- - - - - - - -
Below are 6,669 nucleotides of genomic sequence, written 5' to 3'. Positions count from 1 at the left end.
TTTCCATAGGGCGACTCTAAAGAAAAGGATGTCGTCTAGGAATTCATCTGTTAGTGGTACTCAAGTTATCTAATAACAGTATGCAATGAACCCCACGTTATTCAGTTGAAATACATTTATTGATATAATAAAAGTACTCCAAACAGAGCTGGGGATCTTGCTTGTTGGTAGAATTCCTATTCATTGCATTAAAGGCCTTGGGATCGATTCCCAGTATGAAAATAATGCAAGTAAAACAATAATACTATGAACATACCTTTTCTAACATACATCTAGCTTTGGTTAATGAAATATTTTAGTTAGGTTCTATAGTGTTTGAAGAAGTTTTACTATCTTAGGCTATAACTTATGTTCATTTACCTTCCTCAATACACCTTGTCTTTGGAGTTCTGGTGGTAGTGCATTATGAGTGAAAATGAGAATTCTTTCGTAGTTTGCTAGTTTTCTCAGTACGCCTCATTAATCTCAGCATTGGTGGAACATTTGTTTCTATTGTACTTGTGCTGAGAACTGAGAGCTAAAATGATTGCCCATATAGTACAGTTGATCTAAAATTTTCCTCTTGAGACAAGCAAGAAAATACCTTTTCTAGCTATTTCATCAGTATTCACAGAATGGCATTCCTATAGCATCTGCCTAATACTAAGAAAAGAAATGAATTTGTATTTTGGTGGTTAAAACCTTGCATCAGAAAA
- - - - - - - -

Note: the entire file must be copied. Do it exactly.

Below are 6,669 nucleotides of genomic sequence, written 5' to 3'. Positions count from 1 at the left end.
TTTCCATAGGGCGACTCTAAAGAAAAGGATGTCGTCTAGGAATTCATCTGTTAGTGGTACTCAAGTTATCTAATAACAGTATGCAATGAACCCCACGTTATTCAGTTGAAATACATTTATTGATATAATAAAAGTACTCCAAACAGAGCTGGGGATCTTGCTTGTTGGTAGAATTCCTATTCATTGCATTAAAGGCCTTGGGATCGATTCCCAGTATGAAAATAATGCAAGTAAAACAATAATACTATGAACATACCTTTTCTAACATACATCTAGCTTTGGTTAATGAAATATTTTAGTTAGGTTCTATAGTGTTTGAAGAAGTTTTACTATCTTAGGCTATAACTTATGTTCATTTACCTTCCTCAATACACCTTGTCTTTGGAGTTCTGGTGGTAGTGCATTATGAGTGAAAATGAGAATTCTTTCGTAGTTTGCTAGTTTTCTCAGTACGCCTCATTAATCTCAGCATTGGTGGAACATTTGTTTCTATTGTACTTGTGCTGAGAACTGAGAGCTAAAATGATTGCCCATATAGTACAGTTGATCTAAAATTTTCCTCTTGAGACAAGCAAGAAAATACCTTTTCTAGCTATTTCATCAGTATTCACAGAATGGCATTCCTATAGCATCTGCCTAATACTAAGAAAAGAAATGAATTTGTATTTTGGTGGTTAAAACCTTGCATCAGAAAA